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Staffan Widstrand / Rewilding Europe

Rewilding setting

The Iberian Peninsula has witnessed some of the earliest finds of human settlement in Europe, and already 22,000 years ago, early mankind left behind a strong legacy in this rewilding area, through an amazing series of rock carvings depicting the local wildlife. A heritage written in stone.

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The Côa valley, on the Portuguese side of the rewilding area, harbours a huge collection of outdoor rock carvings along the valley sides, and it is seen as one of the world’s richest finds of its kind, with over 2,000 carvings found as yet, dated from c. 22,000 years ago and forward. Almost all of them showing the most important local wildlife for the humans at the time: aurochs, wild horse, red deer, ibex and fish. All of which have been gone since centuries, but might now very soon be coming back!

On the Spanish side, this area is today famous for its ham – El Jamón Iberico and Jamón Serrano – produced from the black pigs that to a large extent feed on acorns from the Holm Oaks of the dehesa woodland savannah. The other big business here has for centuries been the raising of Spanish fighting bulls, for the bullfighting arenas. They also ate a lot of acorns. A job that previously was done mainly by wild boar and aurochs.

As in so many other parts of Europe, a lot of the traditional land management, will soon be history. Rural depopulation, with ageing inhabitants and declining livestock numbers is leading to a rapid change of the vegetation cover in the landscapes. This, in turn creates both an opportunity and a challenge for nature conservation. The less intensive land use offers the development of a more natural tree composition with shrubs, but there is also a great risk that without grazing pressure, huge areas will evolve into very dense scrub with much less biodiversity and that are much more vulnerable to forest fires. There has also been a temptation to plant exotic tree species – like eucalyptus or foreign pine species – on abandoned lands, with disastrous consequences for the natural fauna and flora and the original landscape character, together with a hugely increased fire hazard.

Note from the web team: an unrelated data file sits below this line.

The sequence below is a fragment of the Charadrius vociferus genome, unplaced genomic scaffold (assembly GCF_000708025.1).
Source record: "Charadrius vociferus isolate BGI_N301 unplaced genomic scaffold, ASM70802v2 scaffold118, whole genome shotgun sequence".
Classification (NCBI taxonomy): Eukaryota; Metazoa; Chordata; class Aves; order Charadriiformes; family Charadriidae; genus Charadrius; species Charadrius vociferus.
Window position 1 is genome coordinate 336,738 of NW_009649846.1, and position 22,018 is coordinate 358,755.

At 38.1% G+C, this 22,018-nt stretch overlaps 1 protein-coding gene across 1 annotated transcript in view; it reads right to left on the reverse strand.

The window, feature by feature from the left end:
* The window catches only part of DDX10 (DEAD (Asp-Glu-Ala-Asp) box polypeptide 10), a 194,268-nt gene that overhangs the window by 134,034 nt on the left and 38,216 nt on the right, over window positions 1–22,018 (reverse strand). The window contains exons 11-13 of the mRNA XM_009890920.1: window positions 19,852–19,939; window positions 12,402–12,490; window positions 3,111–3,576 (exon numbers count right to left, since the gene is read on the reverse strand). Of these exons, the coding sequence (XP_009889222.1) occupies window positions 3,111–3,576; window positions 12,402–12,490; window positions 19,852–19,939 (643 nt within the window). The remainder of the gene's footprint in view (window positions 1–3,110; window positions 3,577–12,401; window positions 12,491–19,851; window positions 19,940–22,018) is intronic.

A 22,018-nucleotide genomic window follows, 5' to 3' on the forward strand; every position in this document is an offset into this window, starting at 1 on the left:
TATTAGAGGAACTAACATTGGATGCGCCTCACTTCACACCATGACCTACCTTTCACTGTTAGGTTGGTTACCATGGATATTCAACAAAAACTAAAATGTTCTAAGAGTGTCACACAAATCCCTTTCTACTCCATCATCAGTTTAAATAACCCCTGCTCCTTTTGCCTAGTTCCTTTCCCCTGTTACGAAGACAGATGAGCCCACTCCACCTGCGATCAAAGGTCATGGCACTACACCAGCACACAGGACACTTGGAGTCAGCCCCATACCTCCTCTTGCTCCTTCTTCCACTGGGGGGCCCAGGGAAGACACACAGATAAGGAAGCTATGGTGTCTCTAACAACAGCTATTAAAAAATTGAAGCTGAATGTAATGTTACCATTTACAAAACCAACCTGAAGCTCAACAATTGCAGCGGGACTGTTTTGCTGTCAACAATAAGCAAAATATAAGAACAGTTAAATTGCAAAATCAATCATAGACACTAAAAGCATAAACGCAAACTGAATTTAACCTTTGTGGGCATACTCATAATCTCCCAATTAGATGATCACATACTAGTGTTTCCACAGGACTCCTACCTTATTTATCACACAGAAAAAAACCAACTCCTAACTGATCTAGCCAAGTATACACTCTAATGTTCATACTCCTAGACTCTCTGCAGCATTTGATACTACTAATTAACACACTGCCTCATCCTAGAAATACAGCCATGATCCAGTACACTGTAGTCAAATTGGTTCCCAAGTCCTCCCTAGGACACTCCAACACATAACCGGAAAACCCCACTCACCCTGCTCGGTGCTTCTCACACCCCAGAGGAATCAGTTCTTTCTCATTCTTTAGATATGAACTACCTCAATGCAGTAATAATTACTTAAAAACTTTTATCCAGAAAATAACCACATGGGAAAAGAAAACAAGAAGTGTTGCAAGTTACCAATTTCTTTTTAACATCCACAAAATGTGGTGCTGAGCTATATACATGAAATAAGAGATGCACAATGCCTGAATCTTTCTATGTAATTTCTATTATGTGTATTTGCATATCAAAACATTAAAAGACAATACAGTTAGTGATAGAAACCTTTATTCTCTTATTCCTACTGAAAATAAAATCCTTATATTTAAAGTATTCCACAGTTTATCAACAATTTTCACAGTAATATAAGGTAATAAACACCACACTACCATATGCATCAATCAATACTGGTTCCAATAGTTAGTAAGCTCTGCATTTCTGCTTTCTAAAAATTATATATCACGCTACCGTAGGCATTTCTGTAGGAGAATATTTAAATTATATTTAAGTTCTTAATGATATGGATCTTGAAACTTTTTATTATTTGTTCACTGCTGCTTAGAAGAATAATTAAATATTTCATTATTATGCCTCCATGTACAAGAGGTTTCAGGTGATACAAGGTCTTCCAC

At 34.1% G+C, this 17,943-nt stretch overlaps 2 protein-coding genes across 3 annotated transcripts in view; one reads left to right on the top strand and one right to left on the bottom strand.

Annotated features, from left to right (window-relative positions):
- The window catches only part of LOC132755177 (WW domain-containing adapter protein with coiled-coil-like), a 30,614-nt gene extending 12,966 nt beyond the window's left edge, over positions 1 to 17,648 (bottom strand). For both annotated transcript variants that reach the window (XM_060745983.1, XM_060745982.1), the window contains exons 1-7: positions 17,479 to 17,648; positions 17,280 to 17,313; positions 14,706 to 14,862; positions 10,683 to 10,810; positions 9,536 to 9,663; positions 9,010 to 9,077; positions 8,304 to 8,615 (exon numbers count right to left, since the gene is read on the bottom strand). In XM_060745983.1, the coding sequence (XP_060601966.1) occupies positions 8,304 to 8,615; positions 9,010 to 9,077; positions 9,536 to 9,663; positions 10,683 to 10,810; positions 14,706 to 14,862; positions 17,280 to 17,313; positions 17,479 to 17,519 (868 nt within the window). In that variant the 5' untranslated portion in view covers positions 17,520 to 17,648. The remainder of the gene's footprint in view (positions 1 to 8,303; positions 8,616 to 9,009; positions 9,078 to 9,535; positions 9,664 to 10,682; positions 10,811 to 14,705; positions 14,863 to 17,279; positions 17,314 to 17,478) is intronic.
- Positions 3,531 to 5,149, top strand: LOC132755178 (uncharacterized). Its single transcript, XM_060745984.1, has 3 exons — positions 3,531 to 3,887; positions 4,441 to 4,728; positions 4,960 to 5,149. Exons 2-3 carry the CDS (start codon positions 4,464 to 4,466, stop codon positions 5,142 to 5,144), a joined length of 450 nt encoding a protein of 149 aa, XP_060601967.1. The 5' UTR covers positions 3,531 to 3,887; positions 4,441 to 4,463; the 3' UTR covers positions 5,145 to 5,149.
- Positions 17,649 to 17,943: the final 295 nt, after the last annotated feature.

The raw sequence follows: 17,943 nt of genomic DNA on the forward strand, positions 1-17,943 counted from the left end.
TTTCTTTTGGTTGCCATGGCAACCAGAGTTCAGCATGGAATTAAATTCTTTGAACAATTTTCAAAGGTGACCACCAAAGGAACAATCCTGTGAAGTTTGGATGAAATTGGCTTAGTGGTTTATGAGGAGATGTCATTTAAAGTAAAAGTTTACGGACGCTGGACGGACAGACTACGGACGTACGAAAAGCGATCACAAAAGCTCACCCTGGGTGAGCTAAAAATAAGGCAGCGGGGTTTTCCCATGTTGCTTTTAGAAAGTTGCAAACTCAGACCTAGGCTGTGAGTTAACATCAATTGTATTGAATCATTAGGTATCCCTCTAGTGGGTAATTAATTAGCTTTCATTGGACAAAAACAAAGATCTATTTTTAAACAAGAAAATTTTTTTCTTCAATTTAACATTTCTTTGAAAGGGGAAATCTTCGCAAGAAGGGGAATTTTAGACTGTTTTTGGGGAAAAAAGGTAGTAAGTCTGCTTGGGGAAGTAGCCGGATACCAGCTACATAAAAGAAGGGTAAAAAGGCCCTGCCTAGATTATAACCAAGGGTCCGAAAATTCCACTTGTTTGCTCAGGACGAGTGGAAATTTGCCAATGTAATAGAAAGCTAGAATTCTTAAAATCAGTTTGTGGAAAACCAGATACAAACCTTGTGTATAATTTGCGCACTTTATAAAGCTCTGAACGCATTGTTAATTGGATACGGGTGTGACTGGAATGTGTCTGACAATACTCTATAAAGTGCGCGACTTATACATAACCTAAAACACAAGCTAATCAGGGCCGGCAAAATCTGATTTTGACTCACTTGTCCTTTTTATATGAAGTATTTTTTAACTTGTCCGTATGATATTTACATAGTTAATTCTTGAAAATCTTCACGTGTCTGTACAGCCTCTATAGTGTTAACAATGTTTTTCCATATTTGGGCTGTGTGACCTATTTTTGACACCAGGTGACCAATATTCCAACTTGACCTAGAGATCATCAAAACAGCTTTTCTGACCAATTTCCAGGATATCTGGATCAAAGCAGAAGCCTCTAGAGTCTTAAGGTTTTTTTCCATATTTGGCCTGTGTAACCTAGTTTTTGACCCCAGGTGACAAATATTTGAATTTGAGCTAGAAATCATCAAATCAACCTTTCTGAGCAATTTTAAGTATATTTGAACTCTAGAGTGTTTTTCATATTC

Western Iberia is currently a region without that many alternatives when it comes to economic prospects. With a lack of major industries and dwindling agricultural production, the regional governments are already investing in a new economy based on education, culture, tourism, nature and attractive landscapes. The re-creation of more natural, wilder landscapes with beautiful wildlife could serve as a vital component of this new identity and a natural part of a better economic basis for the future.

An unprecedented, large-scale opportunity exists here today for the rewilding of the borderlands of western Spain and northeastern Portugal. More than 1.3 million hectares of land here have already been set aside for conservation in the form of Natura 2000 areas, with a very interesting mix of natural and semi-natural habitats. Side by side with dehesas and montados are mountain ranges – “sierras” – that are popular with cliff loving animals such as vultures, eagles and Iberian ibex, together with river valleys inhabited by otters and pond turtles. On the poorer soils on granite bedrock on the Portuguese side, the landscape is dominated by very small land holdings that have had cultivation based on olives, almonds, and cereals – which are now also increasingly being abandoned.